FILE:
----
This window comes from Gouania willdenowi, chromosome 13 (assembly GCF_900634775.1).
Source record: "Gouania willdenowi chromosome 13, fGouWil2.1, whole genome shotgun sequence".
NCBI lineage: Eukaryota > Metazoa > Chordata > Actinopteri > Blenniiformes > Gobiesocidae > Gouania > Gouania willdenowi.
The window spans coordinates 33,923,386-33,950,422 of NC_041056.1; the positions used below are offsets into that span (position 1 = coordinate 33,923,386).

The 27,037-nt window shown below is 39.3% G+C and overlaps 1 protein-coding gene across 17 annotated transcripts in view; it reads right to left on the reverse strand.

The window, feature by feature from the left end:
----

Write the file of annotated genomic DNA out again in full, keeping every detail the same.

This window comes from Gouania willdenowi, chromosome 13 (assembly GCF_900634775.1).
Source record: "Gouania willdenowi chromosome 13, fGouWil2.1, whole genome shotgun sequence".
NCBI lineage: Eukaryota > Metazoa > Chordata > Actinopteri > Blenniiformes > Gobiesocidae > Gouania > Gouania willdenowi.
The window spans coordinates 33,923,386-33,950,422 of NC_041056.1; the positions used below are offsets into that span (position 1 = coordinate 33,923,386).

The 27,037-nt window shown below is 39.3% G+C and overlaps 1 protein-coding gene across 17 annotated transcripts in view; it reads right to left on the reverse strand.

The window, feature by feature from the left end: